Hong Kong's Urban Renewal Authority stuck in crisis of confusion
Uncertainty over the role and direction of the controversial authority has led to conflicts and the resignation of the managing director
The sudden resignation of the Urban Renewal Authority's managing director has further exposed conflicts over the role of the organisation, which has been struggling under increasing financial pressure and public expectations of its mandate.
Rising compensation amounts, efficiency of flat acquisition, staff size and revitalisation projects have been areas of discord between URA chairman Victor So Hing-who and staff headed by outgoing managing director Iris Tam Siu-ying over the past two years.
A draft review report presented late last year which was critical of her team, has fuelled her discontent, according to serving and past members of the board.
On the instruction of Financial Secretary John Tsang Chun-wah in late 2013, the URA commissioned a study to review its operations.
Two people with knowledge of the draft report said it was critical of the URA's management, particularly casting doubt on the cost-effectiveness of its expanding staff.
Tsang has since told the URA to be more prudent with its finances, the sources said.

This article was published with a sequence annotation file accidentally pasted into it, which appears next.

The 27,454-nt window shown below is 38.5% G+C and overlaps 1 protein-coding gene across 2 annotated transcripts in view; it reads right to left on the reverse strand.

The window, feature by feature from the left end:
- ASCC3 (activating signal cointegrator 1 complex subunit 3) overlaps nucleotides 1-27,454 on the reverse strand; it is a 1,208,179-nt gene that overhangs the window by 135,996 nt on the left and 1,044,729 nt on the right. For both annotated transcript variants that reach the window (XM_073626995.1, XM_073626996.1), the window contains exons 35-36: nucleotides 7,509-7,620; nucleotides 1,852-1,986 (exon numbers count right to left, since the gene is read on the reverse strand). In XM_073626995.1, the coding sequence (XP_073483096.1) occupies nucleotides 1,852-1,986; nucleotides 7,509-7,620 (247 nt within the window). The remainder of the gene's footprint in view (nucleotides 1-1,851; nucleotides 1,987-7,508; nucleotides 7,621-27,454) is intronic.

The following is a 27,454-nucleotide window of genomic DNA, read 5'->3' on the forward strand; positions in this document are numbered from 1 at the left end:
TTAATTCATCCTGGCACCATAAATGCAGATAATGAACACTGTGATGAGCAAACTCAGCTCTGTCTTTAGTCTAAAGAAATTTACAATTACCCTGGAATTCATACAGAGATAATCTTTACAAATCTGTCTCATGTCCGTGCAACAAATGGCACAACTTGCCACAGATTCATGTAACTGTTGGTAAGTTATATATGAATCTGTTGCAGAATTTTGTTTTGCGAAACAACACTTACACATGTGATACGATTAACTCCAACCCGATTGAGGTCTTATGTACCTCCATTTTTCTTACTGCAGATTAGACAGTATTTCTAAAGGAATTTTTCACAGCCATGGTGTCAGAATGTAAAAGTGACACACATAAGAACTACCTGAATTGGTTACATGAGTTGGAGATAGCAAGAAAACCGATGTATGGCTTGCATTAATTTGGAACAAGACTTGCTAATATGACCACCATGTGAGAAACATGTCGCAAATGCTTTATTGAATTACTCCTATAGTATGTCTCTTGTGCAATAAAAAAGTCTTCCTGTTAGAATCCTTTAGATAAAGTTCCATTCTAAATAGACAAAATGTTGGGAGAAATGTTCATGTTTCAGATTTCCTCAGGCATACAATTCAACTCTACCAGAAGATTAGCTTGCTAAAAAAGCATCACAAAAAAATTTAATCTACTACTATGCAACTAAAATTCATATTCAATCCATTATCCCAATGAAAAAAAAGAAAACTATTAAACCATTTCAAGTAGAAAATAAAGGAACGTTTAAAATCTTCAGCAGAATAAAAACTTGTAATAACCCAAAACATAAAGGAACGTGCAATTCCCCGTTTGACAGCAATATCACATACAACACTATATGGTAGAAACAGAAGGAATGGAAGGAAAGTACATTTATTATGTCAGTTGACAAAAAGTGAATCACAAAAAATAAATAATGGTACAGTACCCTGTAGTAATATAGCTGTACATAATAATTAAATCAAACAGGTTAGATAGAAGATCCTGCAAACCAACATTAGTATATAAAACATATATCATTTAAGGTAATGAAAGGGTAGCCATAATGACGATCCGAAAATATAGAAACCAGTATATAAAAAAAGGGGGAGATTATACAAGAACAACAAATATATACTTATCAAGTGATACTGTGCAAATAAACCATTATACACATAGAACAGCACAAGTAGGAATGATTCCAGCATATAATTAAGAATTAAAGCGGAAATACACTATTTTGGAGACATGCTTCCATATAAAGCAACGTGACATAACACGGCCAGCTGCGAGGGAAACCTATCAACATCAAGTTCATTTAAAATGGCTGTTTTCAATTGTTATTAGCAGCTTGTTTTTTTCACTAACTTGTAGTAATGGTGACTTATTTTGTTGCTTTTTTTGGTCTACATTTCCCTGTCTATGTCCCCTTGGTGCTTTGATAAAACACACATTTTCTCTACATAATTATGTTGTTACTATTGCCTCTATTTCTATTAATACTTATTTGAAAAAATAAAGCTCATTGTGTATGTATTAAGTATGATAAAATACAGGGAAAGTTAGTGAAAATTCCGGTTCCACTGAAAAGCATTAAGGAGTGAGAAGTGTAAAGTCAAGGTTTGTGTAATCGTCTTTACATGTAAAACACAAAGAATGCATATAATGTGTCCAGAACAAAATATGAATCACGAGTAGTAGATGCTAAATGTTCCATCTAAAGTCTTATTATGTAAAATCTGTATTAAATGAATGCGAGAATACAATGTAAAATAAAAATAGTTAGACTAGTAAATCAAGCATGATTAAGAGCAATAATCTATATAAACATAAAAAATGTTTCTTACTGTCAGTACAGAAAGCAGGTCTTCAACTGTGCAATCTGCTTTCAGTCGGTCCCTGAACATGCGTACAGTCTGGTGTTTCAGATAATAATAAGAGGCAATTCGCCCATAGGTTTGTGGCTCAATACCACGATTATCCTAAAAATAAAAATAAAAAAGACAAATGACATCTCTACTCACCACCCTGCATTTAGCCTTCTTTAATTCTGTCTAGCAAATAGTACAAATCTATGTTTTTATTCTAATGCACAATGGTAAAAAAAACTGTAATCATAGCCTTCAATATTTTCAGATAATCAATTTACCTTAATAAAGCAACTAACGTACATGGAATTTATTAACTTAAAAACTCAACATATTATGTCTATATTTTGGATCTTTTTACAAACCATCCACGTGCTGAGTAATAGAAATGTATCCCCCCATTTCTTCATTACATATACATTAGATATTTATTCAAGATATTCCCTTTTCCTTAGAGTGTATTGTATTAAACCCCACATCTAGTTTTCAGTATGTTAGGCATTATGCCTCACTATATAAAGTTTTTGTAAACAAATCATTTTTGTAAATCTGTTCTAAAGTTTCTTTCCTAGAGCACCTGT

A former director of the URA, who served both before and during So's tenure, said the changes So sought to introduce were noticeable, triggering disagreements with members of the board and senior staff.
A controversial idea So had put up at a brainstorming session last year was to consider outsourcing the URA's property acquisition role to the private sector, the source said speaking on condition of anonymity
"It was clear to us that So was appointed to reform the URA. Two things that he wanted to slash were the seven-year rule and the demand-led redevelopment scheme," he said.
He was referring to the law that requires the URA to pay flat owners compensation equivalent to the cost of a seven-year-old flat in the same district, and a scheme under which the URA takes on developments at the request of the owners of dilapidated buildings.
While So has sought to lower the compensation requirement, board members told him the Legislative Council would be unlikely to approved the change.
The demand-led redevelopment scheme has accumulated losses of HK$3 billion. The URA last year decided to tighten the application criteria so that buildings on small sites would not be considered.
Another conflict over the URA's functions was whether it should be involved in conserving heritage buildings.
An incumbent board member, who also asked not to be named, said So had raised doubts over a revitalisation plan for Central Market after an updated estimate put the construction costs at over HK$1 billion - more than double the original budget in 2009. Tam, however, remained supportive of the project.
Recently, Chief Executive Leung Chun-ying asked the URA in his policy address to provide subsidised housing, bringing even more confusion over the body's role.
Dennis Kwok, a non-executive director of the URA and a Civic Party lawmaker, blamed the government for putting the authority in a dilemma by not supporting it financially.
"The government has to decide which role the URA should take … [URA] is not just a property developer but has its social mission too," he said.